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Funding is required for the activities connected with the implementation of new mental health legislation. Adequate budgetary provision should be made for this purpose. A coordinating agency can help with the time-bound implementation of various sections of mental health legislation. Implementation is also helped by wide dissemination of the provisions of new mental health legislation to mental health professionals and users, carers, families and advocacy organizations. A sustained programme of public education and of increasing public awareness can also play an important role in implementation. 7.4 Advocacy for Mental Health Concept of mental health advocacy Mental health advocacy is a relatively new concept. It was developed with a view to reducing stigma and discrimination and promoting the human rights of people with mental disorders. It consists of a variety of actions aimed at changing the major structural and attitudinal barriers in the way of achieving positive mental health outcomes in populations. Importance of mental health advocacy The emergence of mental health advocacy movements in several countries has helped to change the way in which people with mental disorders are perceived. Consumers have begun to articulate their own vision of the services they need and want, and are increasingly making informed decisions on treatment and other matters of their daily lives. In itself the participation of consumers and families in advocacy organizations may have several positive impacts. The roles of different groups in advocacy (I) Roles of consumers and families The roles of consumer groups in advocacy have ranged from influencing policies and legislation to providing concrete help for persons with mental disorders. These groups have helped to sensitize the general public to their cause and have helped to educate and support people with mental disorders. They have denounced some forms of treatments believed to be negative, poor service delivery, inaccessible care and involuntary treatment. Families have a distinctive key role in caring for persons with mental disorders, particularly in developing countries. In many places they are the primary care providers and their organizations are fundamental as support networks. In addition to providing mutual support and services, many family groups have become advocates, educating the community, increasing support from policy-makers, denouncing stigma and discrimination, and fighting for improved services. (II) Roles of nongovernmental organizations These organizations may be professional, i.e. including only mental health professionals, or interdisciplinary, i.e. with members from diverse areas. Nongovernmental organizations may carry out many of the advocacy roles described for consumers and families. Their main contribution to the advocacy movement involves supporting and empowering people with mental disorders and their families.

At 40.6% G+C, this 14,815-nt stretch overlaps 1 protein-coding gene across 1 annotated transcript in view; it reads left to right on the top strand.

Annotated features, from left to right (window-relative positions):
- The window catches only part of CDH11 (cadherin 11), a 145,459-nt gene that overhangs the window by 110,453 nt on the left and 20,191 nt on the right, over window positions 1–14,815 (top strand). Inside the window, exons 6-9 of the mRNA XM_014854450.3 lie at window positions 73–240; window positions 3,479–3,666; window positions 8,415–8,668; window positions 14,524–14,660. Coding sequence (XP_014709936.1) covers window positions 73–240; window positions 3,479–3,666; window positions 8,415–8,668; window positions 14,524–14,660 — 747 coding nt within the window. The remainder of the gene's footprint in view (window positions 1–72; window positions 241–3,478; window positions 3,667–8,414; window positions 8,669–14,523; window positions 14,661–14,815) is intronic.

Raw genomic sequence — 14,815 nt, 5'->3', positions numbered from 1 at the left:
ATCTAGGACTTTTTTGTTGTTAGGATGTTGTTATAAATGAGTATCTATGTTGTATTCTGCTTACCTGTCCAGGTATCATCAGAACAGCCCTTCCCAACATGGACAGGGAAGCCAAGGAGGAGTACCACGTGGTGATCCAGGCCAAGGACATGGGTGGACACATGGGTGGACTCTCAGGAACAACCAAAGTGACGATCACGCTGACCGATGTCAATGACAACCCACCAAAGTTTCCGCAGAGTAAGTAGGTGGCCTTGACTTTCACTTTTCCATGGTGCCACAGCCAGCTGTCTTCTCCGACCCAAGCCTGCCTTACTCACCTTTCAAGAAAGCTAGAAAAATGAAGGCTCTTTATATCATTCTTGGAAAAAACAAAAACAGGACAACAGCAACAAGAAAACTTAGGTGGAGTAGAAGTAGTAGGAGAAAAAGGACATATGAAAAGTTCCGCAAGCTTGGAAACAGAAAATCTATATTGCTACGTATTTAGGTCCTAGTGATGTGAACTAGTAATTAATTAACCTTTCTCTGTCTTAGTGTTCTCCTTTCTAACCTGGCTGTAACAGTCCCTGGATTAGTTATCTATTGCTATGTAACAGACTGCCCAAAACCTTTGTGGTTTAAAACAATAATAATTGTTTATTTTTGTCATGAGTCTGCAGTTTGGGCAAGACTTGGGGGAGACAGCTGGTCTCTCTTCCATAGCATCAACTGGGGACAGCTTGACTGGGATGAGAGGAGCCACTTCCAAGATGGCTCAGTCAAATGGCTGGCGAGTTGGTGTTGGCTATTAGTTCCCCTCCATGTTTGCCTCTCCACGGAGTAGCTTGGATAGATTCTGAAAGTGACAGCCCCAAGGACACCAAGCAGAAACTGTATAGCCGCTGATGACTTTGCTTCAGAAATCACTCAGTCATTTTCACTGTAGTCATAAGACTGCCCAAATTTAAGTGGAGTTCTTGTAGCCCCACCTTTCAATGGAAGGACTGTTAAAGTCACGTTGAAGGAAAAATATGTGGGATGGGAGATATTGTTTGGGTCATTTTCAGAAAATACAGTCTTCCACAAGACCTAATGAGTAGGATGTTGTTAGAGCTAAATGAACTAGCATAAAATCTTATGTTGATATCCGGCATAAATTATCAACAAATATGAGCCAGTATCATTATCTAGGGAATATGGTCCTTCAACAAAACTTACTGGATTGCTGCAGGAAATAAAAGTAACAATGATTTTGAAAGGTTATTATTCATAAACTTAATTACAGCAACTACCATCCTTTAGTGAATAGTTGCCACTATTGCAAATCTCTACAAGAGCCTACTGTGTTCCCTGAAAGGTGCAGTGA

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(III) Roles of general health workers and mental health workers Mental health workers can play an important part in protecting consumer rights and raising awareness of the need for better services. However, there may be conflicts of interest between health workers and consumers. (IV) Roles of policy-makers and planners Ministries of health, and specifically their mental health sections, can and should play an important part in advocacy. They may implement advocacy actions directly, in order to have an impact on the level of mental health in populations and on consumers’ civil and health rights. Ministries of health may achieve similar or complementary impacts on populations indirectly by supporting advocacy organizations (consumers, families, nongovernmental organizations, mental health workers). It is necessary for each ministry of health to convince other policy-makers, including the executive branch of government, the ministry of finance and other ministries, the judiciary, the legislature and political parties, to focus on and invest in mental health. Furthermore, ministries of health can develop many advocacy activities by working with the media. There may be some contradictions in the advocacy activities of ministries of health. Some of the issues that can be advocated may also be responsibilities, at least partially, of health ministries. If ministries of health are service providers and also advocate for accessibility and for services of satisfactory quality, for example, they can become vulnerable to criticism from political oppositions. How ministries of health can support advocacy Ministries of health can support advocacy activities with: -

consumer groups, family groups and nongovernmental organizations; general health workers and mental health workers; policy-makers and planners; the general population.

7.5 Quality Improvement for Mental Health There should be access to basic mental health care for everyone who needs it. This means that mental health care should be affordable, equitable, geographically accessible, available on a voluntary basis and of adequate quality. In many countries, services for people with mental disorders remain minimal and do not measure up to these principles. In a context where resources are inadequate and mental health is emerging as a new priority, concern for quality may seem premature. Quality may seem more of an issue for well-established, well-resourced systems than for ones that are just becoming established. Why is quality important for mental health care? Quality is important in all mental health systems for various reasons. From the perspective of persons with mental disorders, good quality means that they receive the care they require and that their symptoms and quality of life improve. From the perspective of family members it means that support is provided and that help is given for the preservation of family integrity. From the perspective of service providers or programme managers it means that effectiveness and efficiency are ensured. From the perspective of policy-makers it is the key to improving the mental health of populations and ensuring accountability and value for money.